Jarosław Nowrotek, CEO of the COIG Centre for Economic Information, which has published the data, said: “If a similar number of people are declared bankrupt in the second half of the year, there will be about 7,600 personal bankruptcies in the whole of 2019, which would mean a 16 percent increase compared to the previous year.”
Since January 1, 2015, when private citizens were given the right to file for bankruptcy, a total of 22,500 Poles have been declared insolvent by courts, according to the centre.
Nowrotek said that every other application filed for bankruptcy in Poland is rejected, which indicates that "the demand is twice as high."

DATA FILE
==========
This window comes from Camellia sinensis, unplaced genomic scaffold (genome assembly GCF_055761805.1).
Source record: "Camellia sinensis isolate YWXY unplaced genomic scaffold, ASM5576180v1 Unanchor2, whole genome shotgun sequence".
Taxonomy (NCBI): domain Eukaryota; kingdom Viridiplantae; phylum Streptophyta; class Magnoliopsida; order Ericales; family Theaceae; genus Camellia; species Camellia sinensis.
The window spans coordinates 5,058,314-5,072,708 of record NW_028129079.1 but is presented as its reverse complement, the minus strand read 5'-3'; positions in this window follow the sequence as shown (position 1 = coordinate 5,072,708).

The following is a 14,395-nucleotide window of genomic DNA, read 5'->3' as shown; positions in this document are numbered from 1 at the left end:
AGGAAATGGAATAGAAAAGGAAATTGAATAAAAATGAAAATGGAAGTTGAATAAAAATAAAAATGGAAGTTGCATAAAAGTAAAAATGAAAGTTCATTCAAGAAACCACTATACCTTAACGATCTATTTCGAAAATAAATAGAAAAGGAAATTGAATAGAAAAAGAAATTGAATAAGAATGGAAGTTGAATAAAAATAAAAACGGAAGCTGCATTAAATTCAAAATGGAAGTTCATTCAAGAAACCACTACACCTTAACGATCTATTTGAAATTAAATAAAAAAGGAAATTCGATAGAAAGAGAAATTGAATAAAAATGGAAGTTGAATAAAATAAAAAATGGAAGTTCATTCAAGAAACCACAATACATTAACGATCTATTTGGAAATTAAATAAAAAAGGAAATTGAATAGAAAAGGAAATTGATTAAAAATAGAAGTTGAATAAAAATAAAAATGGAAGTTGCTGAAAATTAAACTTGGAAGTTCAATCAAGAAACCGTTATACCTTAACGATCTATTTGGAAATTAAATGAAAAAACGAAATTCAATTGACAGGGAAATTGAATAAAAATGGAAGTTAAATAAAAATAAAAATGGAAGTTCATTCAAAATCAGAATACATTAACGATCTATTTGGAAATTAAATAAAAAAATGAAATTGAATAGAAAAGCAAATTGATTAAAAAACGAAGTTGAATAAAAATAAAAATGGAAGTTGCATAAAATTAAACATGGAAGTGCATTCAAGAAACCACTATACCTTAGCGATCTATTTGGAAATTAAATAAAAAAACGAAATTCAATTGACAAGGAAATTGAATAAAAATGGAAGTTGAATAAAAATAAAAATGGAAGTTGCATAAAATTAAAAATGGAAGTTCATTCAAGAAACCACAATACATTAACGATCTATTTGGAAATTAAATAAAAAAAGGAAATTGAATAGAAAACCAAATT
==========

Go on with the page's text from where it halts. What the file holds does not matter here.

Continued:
In countries such as Germany and Britain several dozen thousand personal insolvencies are declared every year.
Personal bankruptcy is a last-resort option for people who are unable to pay off their debts. The debtors’ assets go under the hammer, but they are no longer harassed by creditors, Nowrotek said.
They can live and work, and when the court establishes a repayment plan, they usually pay back several hundred zlotys every month, he added.